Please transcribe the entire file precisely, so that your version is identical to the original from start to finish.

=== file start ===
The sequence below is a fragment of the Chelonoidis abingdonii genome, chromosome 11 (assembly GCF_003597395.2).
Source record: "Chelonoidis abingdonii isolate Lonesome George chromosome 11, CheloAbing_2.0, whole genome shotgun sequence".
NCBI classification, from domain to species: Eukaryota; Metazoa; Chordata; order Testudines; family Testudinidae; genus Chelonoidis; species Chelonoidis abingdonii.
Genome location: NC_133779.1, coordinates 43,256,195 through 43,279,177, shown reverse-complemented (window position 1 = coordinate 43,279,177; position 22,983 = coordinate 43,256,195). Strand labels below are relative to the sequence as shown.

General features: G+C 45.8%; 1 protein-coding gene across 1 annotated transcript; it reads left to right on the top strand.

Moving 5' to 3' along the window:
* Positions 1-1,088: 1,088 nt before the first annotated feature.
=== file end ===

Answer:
The sequence below is a fragment of the Chelonoidis abingdonii genome, chromosome 11 (assembly GCF_003597395.2).
Source record: "Chelonoidis abingdonii isolate Lonesome George chromosome 11, CheloAbing_2.0, whole genome shotgun sequence".
NCBI classification, from domain to species: Eukaryota; Metazoa; Chordata; order Testudines; family Testudinidae; genus Chelonoidis; species Chelonoidis abingdonii.
Genome location: NC_133779.1, coordinates 43,256,195 through 43,279,177, shown reverse-complemented (window position 1 = coordinate 43,279,177; position 22,983 = coordinate 43,256,195). Strand labels below are relative to the sequence as shown.

General features: G+C 45.8%; 1 protein-coding gene across 1 annotated transcript; it reads left to right on the top strand.

Moving 5' to 3' along the window:
* Positions 1-1,088: 1,088 nt before the first annotated feature.